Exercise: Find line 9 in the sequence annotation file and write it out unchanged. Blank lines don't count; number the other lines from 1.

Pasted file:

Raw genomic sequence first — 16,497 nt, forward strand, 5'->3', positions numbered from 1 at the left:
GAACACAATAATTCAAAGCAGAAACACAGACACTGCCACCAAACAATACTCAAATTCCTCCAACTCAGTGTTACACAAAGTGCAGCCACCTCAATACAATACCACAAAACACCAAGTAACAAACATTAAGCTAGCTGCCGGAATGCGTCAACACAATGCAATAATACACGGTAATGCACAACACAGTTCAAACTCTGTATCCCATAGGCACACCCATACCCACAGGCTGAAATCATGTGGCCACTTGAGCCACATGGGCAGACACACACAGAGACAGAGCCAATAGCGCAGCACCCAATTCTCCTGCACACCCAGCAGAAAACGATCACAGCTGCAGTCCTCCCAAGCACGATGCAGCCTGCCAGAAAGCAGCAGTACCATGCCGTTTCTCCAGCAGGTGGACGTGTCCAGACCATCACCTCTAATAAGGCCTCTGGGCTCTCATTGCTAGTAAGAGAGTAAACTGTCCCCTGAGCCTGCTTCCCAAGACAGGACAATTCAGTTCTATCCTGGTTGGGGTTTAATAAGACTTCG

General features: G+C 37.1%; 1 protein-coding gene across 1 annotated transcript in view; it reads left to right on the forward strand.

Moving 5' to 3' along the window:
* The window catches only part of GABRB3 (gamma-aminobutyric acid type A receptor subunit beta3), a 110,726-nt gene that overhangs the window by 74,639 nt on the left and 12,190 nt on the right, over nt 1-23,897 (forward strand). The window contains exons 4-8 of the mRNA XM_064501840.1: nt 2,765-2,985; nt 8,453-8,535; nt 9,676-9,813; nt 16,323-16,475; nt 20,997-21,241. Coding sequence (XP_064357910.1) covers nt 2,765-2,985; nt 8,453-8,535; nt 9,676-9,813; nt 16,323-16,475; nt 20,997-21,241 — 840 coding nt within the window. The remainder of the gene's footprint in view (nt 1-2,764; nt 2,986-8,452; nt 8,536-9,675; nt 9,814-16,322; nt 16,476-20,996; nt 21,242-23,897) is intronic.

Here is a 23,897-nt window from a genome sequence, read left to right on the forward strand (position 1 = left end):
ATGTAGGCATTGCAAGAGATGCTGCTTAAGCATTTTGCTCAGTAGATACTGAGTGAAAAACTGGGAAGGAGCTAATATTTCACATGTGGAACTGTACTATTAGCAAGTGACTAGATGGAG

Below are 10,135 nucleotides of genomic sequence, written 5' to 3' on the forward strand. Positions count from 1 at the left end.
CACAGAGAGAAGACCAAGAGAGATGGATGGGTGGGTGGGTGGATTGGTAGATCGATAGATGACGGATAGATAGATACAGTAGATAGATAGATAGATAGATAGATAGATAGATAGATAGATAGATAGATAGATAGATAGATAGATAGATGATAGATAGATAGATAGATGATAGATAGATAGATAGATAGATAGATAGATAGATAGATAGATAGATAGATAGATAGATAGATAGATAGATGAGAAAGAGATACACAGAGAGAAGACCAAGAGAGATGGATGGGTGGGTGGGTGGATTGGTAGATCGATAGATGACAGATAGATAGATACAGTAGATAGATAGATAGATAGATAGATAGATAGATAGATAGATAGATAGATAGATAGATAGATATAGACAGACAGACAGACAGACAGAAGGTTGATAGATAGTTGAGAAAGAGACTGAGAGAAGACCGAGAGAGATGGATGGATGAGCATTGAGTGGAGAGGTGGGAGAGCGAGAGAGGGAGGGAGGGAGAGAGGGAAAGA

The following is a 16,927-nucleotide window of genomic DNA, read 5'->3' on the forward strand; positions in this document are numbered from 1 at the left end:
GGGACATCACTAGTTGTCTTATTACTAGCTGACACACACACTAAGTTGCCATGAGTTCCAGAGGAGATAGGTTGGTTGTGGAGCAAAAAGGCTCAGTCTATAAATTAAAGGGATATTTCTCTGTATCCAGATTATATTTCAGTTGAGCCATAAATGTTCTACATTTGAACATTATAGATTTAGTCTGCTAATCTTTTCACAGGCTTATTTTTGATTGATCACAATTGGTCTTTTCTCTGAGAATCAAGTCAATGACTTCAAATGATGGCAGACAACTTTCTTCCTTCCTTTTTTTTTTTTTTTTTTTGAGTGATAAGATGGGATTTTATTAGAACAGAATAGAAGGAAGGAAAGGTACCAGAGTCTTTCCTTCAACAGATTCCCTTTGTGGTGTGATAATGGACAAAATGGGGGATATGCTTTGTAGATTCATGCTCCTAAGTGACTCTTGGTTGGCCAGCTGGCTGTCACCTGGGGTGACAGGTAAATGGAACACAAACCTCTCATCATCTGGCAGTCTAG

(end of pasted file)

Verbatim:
CACAGAGAGAAGACCAAGAGAGATGGATGGGTGGGTGGGTGGATTGGTAGATCGATAGATGACGGATAGATAGATACAGTAGATAGATAGATAGATAGATAGATAGATAGATAGATAGATAGATAGATAGATAGATAGATAGATAGATGATAGATAGATAGATAGATGATAGATAGATAGATAGATAGATAGATAGATAGATAGATAGATAGATAGATAGATAGATAGATAGATAGATGAGAAAGAGATACACAGAGAGAAGACCAAGAGAGATGGATGGGTGGGTGGGTGGATTGGTAGATCGATAGATGACAGATAGATAGATACAGTAGATAGATAGATAGATAGATAGATAGATAGATAGATAGATAGATAGATAGATAGATAGATATAGACAGACAGACAGACAGACAGAAGGTTGATAGATAGTTGAGAAAGAGACTGAGAGAAGACCGAGAGAGATGGATGGATGAGCATTGAGTGGAGAGGTGGGAGAGCGAGAGAGGGAGGGAGGGAGAGAGGGAAAGA